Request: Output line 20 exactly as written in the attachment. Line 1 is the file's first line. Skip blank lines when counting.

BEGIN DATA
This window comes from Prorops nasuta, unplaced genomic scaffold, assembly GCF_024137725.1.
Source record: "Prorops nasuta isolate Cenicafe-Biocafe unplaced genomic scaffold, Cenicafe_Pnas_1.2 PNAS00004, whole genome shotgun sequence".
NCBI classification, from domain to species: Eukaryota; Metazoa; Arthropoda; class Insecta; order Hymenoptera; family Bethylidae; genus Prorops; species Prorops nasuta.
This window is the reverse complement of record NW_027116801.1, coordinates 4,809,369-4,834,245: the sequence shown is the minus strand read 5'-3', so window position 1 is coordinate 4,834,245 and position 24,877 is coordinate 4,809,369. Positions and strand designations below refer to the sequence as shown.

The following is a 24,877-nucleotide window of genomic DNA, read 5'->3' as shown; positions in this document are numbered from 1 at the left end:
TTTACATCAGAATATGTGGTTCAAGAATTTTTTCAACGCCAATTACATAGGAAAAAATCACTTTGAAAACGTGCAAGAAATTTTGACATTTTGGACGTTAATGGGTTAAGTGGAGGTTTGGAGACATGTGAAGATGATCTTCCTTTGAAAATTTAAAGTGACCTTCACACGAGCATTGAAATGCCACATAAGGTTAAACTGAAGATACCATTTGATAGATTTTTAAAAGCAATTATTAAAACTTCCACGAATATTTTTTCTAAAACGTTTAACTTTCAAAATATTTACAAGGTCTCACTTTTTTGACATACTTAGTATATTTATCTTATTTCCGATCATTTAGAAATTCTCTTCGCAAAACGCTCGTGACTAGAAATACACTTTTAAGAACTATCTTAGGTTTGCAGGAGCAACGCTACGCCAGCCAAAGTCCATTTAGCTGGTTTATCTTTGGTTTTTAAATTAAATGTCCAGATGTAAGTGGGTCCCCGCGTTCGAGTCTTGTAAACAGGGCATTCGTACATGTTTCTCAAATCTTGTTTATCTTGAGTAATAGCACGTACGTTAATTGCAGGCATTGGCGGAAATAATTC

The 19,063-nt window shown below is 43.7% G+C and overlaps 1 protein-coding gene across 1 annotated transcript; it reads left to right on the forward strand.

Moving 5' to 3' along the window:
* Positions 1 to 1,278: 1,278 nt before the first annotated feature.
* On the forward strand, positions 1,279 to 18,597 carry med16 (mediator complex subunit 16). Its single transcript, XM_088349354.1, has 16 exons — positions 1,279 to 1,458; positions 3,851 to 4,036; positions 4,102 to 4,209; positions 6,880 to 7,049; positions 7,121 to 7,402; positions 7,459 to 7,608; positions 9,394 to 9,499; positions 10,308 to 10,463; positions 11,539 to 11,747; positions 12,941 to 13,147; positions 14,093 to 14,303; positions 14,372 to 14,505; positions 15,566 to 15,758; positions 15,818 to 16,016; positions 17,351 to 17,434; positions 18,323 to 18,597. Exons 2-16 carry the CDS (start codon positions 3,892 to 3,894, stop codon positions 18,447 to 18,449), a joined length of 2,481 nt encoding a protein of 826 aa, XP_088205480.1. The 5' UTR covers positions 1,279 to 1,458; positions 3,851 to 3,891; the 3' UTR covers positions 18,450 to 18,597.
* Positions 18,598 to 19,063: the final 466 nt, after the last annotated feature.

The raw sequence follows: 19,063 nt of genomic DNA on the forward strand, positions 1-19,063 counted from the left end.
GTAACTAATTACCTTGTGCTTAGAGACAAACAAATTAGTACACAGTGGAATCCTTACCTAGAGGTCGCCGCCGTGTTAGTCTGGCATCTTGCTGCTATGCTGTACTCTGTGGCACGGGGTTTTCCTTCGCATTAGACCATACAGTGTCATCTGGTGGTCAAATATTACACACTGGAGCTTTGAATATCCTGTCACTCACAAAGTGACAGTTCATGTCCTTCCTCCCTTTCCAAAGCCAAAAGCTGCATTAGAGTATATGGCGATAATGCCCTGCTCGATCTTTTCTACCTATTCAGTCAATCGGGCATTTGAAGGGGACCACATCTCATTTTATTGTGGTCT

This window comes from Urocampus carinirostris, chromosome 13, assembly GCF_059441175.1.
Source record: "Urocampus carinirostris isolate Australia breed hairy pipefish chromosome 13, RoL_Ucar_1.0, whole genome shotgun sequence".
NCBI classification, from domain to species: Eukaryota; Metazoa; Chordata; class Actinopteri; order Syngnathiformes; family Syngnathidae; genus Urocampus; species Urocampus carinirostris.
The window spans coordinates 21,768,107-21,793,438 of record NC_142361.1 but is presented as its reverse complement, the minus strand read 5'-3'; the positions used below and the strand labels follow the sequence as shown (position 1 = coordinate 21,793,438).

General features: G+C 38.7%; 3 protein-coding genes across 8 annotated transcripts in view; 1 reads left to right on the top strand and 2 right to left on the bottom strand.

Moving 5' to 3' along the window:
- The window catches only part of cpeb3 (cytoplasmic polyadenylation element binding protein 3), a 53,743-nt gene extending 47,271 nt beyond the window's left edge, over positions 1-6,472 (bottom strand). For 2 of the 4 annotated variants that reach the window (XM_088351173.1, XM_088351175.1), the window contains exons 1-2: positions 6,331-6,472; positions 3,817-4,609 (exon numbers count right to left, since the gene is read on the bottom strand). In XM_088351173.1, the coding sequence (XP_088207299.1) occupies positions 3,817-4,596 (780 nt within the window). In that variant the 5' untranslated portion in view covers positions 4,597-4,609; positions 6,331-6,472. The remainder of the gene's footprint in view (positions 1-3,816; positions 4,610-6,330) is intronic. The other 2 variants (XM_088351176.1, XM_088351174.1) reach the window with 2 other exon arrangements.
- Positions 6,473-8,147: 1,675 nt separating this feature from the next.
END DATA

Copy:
- The window catches only part of cpeb3 (cytoplasmic polyadenylation element binding protein 3), a 53,743-nt gene extending 47,271 nt beyond the window's left edge, over positions 1-6,472 (bottom strand). For 2 of the 4 annotated variants that reach the window (XM_088351173.1, XM_088351175.1), the window contains exons 1-2: positions 6,331-6,472; positions 3,817-4,609 (exon numbers count right to left, since the gene is read on the bottom strand). In XM_088351173.1, the coding sequence (XP_088207299.1) occupies positions 3,817-4,596 (780 nt within the window). In that variant the 5' untranslated portion in view covers positions 4,597-4,609; positions 6,331-6,472. The remainder of the gene's footprint in view (positions 1-3,816; positions 4,610-6,330) is intronic. The other 2 variants (XM_088351176.1, XM_088351174.1) reach the window with 2 other exon arrangements.